Kimberly continued squirming in the chair across from Pamela. Trying to keep her face facing Pamela from where her voice was. “There is a Sadie Hawkins coming up, and I did ask a lot of boys to it, but I didn’t do it as fast as I did in my dream.”

     “I have been trying to get a date to this dance for almost two weeks,” continued Kimberly. “Unfortunately, they have all ended the same. They look under my chin, and they come up with an excuse for not taking me.”

     “What kind of an excuse have they been coming up with?” Pamela asked.

     Kimberly leaned forward in her chair too. She adjusted her head to face Pamela again. “Most of them said they already had a date for the dance. I know a lot of them weren’t telling me the truth.”

     Pamela kept writing down everything she and Kimberly said. Plus, a few things she thought needed writing down. “Why do you think they have been doing this?”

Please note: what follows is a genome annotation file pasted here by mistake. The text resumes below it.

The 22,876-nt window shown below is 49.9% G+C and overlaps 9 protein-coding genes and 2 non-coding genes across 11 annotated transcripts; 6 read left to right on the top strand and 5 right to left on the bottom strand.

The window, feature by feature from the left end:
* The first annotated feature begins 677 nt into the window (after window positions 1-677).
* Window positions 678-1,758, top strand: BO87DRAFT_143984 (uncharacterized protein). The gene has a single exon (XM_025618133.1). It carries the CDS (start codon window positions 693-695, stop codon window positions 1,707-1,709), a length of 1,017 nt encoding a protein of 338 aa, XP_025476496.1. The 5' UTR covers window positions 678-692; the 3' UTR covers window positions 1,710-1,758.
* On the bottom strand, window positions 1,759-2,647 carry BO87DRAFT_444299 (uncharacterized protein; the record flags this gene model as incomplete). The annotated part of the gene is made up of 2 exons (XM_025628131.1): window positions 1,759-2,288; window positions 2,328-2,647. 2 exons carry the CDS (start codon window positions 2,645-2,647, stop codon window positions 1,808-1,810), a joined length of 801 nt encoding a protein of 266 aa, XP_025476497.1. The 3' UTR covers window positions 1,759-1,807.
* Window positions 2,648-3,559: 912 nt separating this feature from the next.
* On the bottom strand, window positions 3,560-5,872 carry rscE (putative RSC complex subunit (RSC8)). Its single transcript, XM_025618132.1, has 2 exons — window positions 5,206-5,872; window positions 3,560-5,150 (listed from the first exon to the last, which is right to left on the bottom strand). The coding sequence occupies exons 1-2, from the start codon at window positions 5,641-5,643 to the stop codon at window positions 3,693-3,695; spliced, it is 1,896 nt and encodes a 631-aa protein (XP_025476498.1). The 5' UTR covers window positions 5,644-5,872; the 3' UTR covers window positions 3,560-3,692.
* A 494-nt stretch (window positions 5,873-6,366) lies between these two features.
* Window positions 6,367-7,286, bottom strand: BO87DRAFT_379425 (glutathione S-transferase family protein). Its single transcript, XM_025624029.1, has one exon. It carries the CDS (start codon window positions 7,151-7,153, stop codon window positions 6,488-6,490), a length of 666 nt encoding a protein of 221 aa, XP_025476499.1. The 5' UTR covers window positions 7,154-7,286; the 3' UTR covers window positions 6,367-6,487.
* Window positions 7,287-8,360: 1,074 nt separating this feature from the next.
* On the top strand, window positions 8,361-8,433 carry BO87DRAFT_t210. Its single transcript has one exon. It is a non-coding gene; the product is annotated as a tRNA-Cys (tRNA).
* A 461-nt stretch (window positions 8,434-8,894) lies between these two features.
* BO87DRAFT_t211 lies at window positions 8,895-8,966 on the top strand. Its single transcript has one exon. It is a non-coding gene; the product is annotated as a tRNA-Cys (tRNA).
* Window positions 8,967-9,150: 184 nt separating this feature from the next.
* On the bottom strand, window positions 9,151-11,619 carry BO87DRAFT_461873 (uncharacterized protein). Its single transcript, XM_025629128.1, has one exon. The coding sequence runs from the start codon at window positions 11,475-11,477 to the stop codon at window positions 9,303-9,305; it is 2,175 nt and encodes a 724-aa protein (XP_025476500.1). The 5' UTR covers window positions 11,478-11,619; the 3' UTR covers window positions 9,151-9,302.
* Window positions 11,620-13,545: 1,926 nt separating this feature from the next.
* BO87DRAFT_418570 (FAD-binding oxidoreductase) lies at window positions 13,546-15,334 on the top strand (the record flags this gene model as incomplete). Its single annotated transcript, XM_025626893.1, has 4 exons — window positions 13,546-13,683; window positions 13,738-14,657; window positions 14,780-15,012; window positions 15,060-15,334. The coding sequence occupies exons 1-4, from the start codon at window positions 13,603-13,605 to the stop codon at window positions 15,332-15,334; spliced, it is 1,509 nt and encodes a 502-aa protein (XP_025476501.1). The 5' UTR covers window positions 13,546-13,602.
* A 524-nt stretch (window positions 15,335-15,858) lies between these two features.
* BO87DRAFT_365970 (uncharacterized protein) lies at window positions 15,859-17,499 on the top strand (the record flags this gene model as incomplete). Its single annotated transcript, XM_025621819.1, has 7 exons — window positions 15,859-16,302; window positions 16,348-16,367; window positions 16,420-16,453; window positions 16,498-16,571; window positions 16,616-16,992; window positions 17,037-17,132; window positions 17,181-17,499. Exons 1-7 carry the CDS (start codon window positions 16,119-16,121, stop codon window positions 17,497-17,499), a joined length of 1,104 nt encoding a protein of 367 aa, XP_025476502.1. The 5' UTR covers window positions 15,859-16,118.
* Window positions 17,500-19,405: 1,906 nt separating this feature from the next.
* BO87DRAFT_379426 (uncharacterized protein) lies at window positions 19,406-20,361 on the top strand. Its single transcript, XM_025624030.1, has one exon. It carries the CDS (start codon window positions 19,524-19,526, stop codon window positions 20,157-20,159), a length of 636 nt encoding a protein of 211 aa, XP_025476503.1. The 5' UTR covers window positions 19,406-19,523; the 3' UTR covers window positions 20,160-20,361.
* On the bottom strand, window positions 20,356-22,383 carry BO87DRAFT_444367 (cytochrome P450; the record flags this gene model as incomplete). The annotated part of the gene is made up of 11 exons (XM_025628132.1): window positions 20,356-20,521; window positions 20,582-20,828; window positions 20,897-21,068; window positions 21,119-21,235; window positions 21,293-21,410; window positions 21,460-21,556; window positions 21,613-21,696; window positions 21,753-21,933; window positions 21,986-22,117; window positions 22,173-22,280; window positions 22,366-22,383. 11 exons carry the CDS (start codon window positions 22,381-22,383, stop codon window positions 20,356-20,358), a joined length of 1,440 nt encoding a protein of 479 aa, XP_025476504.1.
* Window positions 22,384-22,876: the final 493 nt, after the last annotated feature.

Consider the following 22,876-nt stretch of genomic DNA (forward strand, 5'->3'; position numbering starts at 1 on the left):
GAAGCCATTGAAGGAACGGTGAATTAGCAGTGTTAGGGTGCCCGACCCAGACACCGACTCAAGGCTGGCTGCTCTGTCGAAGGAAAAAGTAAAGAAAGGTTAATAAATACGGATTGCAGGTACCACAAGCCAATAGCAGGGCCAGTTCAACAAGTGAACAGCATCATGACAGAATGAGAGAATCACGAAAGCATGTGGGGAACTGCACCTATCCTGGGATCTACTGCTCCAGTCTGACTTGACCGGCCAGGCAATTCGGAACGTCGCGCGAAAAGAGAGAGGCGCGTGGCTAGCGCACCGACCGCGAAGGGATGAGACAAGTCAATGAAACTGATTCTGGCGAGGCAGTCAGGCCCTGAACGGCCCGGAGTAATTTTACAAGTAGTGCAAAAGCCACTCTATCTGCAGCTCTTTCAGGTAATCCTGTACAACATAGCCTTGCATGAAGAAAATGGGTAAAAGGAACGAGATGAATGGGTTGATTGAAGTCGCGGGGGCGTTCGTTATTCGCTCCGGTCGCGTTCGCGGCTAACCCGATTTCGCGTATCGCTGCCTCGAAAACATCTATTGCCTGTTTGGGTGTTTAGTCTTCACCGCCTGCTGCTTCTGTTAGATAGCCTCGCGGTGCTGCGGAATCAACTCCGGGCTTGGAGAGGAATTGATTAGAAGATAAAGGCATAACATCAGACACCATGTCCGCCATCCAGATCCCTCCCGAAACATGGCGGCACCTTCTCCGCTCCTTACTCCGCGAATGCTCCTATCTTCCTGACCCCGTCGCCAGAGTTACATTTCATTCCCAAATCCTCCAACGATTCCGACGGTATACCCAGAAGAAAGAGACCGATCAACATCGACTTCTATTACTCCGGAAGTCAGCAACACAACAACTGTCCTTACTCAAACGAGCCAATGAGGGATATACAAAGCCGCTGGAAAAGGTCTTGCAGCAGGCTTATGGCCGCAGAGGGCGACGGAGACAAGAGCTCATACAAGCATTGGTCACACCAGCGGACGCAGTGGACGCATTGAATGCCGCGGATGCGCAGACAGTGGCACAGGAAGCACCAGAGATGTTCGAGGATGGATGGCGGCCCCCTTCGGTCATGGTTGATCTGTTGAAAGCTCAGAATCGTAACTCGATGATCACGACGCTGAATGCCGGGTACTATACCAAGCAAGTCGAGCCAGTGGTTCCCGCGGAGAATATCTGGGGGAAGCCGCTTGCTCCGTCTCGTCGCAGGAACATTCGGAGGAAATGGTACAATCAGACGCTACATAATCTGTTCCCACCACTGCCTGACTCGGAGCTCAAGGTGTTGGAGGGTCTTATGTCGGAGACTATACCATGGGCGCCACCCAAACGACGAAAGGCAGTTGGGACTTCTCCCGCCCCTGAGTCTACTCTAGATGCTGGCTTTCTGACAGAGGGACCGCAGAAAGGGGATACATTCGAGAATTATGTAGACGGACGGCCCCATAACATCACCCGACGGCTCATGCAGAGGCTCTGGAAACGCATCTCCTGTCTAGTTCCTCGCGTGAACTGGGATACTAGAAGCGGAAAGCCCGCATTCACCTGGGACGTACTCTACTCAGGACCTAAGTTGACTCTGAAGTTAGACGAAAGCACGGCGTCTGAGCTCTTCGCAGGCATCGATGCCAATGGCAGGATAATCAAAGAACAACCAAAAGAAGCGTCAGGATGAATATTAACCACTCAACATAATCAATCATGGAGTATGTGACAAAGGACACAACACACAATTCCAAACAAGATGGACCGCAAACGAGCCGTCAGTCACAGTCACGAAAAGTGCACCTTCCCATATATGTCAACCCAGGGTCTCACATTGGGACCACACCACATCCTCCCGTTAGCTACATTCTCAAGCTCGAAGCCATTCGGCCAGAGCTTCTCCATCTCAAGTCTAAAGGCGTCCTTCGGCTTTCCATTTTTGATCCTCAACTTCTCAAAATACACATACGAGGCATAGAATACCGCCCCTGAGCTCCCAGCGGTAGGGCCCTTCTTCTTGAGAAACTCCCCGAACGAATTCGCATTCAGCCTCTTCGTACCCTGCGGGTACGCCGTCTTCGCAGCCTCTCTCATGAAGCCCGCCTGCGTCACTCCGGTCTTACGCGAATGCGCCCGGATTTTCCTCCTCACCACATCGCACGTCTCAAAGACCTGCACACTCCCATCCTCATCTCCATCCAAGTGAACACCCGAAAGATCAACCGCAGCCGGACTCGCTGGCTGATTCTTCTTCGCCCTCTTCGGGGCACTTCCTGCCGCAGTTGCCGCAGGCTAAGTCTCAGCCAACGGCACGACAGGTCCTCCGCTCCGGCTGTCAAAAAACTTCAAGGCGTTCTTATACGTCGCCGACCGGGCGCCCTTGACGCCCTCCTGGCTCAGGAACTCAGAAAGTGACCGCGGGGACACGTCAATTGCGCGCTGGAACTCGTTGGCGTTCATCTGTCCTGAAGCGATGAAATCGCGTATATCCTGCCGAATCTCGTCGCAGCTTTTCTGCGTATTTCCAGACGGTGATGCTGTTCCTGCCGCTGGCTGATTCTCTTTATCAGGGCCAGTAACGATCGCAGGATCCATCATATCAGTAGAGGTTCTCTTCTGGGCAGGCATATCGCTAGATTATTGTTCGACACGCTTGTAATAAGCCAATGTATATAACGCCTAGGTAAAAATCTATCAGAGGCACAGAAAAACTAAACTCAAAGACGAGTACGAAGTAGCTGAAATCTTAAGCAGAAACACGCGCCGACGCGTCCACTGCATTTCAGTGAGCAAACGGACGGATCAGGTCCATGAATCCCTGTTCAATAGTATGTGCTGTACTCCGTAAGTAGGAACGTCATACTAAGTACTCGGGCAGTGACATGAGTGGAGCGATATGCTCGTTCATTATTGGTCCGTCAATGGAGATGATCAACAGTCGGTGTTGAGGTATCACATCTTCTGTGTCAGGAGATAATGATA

"Look at me,” answered Kimberly as she gestured with her hands to the top half of her body. “Isn’t it obvious why they did it?”

     “Do you really think that’s the reason?” Pamela asked.

     Kimberly smiled. “Of course, I do. What else can it be? I know I’m not very pretty, but I’m not ugly either. I’m just like all the other girls in my grade except for one thing.”

     “How long have you been coming to see me with this problem you think you have?” Pamela asked.

     “It has been almost two years,” answered Kimberly. “Why are you asking me that now?”

     Pamela leaned back in her chair and put the notebook she had been writing in down in her lap. The top half of her body didn’t have much there either. “I know you can’t see me right now, but do you remember what I looked like before you became blind?”

     “Don’t understand,” answered Kimberly. “What are you talking about?”

     “I’m talking about what I looked like when I was your age,” answered Pamela. “I looked a lot like you do now and see how I turned out.”

     Kimberly opened her eyes as wide as she could, and her jaw dropped. “What are you saying? That I’m going to look like you when I get old.”

     “No, that’s not what I’m trying to say. What I want to say is that it’s okay if you turn out to be more like me.”